After years in your familiar office, your lease is expiring. Months earlier, you did a careful investigation and analysis of available office space with a reputable broker and ultimately decided to relocate. Knowing the natural disruption that such a change engenders, you try to mitigate the interruption. Doing so requires careful scheduling and coordination with your old landlord, the new landlord, and movers. Very importantly, you prepare change of address notices, both via mail and electronically, advising all clients, consultants and friends of your new location. Care is taken to ensure that all of your vendors, banks, and suppliers are also apprised of this important news. When the move is complete, hopefully you have a party to celebrate your new and beautiful office space. After the chaos of the last year of implementing an office change, you can finally relax and settle into a long tenancy in the new space.
While one would naturally feel that you have discharged all responsibilities concerning your move, one omission has commonly occurred which has caused great difficulties to New York design professionals. The majority of licensed architects and engineers have registered their office address as the location for license renewals to be sent. Consequently, when the license renewal forms are sent out by the State Education Department (“SED”), they are sent to the address on file, i.e. the old office address. Unless one is extremely vigilant as to the expiration date of their architectural or engineering license, they will be completely unaware of the license expiration. In these circumstances, the design professional continues to practice architecture or engineering blissfully unaware that they are practicing without a valid license. In the last two years, I have had to advise a number of architects and engineers who discovered that their licenses have expired due to a failure to notify the SED of their change of office address.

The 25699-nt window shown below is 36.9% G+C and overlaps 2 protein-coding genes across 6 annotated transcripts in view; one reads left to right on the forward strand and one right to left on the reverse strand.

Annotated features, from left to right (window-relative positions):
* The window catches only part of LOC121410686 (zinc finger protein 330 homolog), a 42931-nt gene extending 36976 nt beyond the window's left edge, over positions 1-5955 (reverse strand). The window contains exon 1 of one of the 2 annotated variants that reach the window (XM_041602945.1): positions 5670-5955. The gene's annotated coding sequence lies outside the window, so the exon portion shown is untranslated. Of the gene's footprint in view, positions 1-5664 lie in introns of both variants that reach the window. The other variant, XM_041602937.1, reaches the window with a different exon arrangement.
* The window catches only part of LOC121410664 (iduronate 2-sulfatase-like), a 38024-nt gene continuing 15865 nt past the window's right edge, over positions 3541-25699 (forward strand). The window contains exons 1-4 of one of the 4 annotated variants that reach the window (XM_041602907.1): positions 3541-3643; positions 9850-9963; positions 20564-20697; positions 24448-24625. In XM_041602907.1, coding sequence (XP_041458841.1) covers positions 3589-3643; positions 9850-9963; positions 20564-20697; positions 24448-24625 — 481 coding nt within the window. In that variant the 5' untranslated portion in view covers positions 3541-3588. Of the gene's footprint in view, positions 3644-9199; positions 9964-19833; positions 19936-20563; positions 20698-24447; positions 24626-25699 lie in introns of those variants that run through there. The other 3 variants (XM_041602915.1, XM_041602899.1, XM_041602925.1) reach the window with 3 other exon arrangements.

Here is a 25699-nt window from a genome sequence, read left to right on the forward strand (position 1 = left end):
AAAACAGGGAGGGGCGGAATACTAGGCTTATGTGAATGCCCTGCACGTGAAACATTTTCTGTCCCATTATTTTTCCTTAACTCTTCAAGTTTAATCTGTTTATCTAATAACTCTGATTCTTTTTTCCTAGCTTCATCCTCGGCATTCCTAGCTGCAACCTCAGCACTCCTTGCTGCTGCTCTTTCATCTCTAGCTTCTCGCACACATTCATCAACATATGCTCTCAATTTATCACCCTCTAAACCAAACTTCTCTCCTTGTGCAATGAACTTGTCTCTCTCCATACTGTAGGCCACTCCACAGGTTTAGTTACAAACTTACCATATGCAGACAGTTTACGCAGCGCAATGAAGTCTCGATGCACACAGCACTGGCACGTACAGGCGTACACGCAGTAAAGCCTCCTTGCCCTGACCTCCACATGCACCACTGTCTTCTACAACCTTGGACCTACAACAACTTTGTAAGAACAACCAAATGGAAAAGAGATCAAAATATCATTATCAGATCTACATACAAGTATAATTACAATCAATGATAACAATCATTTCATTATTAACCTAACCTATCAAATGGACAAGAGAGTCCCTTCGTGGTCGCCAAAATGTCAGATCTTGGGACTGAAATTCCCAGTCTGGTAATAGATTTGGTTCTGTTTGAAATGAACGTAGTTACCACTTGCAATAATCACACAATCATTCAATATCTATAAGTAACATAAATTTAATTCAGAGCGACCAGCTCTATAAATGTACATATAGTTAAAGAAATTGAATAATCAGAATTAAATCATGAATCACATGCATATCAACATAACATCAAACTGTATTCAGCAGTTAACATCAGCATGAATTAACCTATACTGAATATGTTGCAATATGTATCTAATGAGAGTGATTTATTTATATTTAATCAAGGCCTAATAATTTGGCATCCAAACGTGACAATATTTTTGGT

While this situation is usually rectified by contacting the SED, there are definite drawbacks. First, you must execute forms which acknowledge the temporary practice of your profession without a valid license. Moreover, license renewal will not be granted without first establishing compliance with the requirements of continuing education units. Finally, applicable fees, and potential penalties, are imposed. This unfortunate situation can be avoided by simply providing timely notice to the SED of the change of your office address. Doing so will avoid having to execute embarrassing documents that will remain in your SED file and could potentially comeback to haunt you in the event of a future investigation on other charges or offenses. (If your residence is the address on file with the SED, you must similarly provide notice in the event of a move).